Cities and municipalities across California and the country are fighting back against foreclosures by using the legal practice of eminent domain to seize mortgages from big banks and refinance homes at current market value. Typically, the practice of eminent domain is used by the state to seize personal property and homes to make way for projects that benefit big business interests like developers. In Richmond, CA, the people have decided to instead use this practice to benefit ordinary working people whose homes are being stolen by Wall Street.

The town is buying underwater mortgages – ones that are worth more than the house is worth for their actual market value – and working out reasonable repayment plans for homeowners. Instead of Wall Street, the homeowners pay the city of Richmond. The city buys them for 80% of market value, with the 20% difference going to the city and to a private investment firm. While the profiting of a private investment firm through this practice makes the deal bittersweet, the forces of capitalism have overwhelmingly allied on the other side.

Predictably, the banks have begun a counteroffensive, which includes filing lawsuits against the city of Richmond and threatening to redline entire cities if they initiate this practice. Redlining is a practice banks use to discriminate against non-white communities in lending. Now, the banks plan to use this practice on entire cities, effectively cutting them off from all private lines of credit if they follow through with their plan to seize mortgages. The severity of reactions by the banks demonstrates how great a threat they perceive eminent domain to be. In doing this, the bankers have asked local politicians to make a choice between their constituents and the banks.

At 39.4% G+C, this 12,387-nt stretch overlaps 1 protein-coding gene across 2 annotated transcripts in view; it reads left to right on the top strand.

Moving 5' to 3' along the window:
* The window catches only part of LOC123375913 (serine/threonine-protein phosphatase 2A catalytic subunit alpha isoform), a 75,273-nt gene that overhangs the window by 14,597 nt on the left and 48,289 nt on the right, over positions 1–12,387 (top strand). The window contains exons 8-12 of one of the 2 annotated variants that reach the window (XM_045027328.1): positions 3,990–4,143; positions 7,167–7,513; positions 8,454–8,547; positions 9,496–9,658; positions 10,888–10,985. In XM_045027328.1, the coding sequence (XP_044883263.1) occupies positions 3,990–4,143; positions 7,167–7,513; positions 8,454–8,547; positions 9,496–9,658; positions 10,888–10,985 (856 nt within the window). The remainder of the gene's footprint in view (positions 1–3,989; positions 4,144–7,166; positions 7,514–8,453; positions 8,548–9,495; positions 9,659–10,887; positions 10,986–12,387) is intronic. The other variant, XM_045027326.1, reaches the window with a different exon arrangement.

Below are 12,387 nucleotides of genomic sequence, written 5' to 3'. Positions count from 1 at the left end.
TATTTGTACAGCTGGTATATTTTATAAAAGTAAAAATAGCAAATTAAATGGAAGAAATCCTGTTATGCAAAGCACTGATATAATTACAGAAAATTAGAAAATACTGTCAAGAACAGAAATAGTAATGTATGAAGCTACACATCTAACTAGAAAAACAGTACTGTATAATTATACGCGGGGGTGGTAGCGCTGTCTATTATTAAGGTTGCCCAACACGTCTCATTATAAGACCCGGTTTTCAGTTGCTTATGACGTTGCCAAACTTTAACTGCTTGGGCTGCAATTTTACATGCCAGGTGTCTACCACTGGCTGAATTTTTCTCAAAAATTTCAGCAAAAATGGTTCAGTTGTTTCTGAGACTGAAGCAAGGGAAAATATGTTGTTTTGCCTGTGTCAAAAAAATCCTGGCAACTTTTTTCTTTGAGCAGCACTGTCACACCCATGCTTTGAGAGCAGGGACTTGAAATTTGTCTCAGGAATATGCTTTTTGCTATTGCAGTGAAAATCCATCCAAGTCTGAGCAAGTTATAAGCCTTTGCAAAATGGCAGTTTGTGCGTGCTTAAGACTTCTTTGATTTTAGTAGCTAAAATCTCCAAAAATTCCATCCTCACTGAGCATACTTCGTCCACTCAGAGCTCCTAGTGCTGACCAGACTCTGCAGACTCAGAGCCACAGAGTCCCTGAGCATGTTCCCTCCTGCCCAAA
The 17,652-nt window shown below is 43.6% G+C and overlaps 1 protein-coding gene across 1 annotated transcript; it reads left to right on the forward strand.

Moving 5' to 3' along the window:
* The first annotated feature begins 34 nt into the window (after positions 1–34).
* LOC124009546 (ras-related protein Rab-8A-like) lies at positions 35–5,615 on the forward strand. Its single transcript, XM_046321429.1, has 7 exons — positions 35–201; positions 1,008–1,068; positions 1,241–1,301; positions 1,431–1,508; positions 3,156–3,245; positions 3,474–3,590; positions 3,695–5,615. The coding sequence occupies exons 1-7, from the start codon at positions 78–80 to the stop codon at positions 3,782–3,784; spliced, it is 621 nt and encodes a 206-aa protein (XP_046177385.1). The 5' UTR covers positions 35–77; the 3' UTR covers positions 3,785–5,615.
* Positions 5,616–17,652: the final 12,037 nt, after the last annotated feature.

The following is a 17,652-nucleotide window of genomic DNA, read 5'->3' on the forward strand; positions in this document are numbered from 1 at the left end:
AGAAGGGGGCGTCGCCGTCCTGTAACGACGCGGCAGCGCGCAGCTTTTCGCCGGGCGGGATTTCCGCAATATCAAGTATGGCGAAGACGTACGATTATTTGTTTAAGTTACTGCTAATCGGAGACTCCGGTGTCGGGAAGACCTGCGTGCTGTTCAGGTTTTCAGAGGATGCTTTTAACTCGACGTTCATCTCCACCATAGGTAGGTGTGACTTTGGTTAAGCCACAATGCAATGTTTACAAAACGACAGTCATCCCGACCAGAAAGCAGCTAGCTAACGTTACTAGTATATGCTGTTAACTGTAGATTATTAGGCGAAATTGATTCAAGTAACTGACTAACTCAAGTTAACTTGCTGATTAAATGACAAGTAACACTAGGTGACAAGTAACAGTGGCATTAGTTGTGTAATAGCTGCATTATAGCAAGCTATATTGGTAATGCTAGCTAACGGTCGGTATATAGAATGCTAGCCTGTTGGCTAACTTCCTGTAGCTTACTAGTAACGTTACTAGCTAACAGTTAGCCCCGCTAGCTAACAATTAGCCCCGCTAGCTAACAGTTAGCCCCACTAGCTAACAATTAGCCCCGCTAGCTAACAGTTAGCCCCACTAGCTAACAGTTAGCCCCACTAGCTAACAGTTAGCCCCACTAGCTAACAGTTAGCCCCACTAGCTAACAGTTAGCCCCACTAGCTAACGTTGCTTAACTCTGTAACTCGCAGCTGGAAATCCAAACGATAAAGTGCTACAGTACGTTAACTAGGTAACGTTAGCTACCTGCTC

While some cities have backed down under pressure, for others like Richmond, the pressure from the banks has been outweighed by pressure from below. Left-wing Greens have been elected to many offices in Richmond, and they are supporting the fight against the banks. This shows how social movements and independent working-class electoral initiatives can support each other to wage effective struggles. With more pressure from the working class, other cities could follow the route of Richmond and defend their citizens against the banks. To take this to the next level, all the assets of the major financial institutions should be taken under public ownership, with small investors to be paid back on the basis of proven need and workers in big banks to be retrained with union rights and wages. This policy could help provide guaranteed, quality housing for all through forgiving the debts of ordinary homeowners.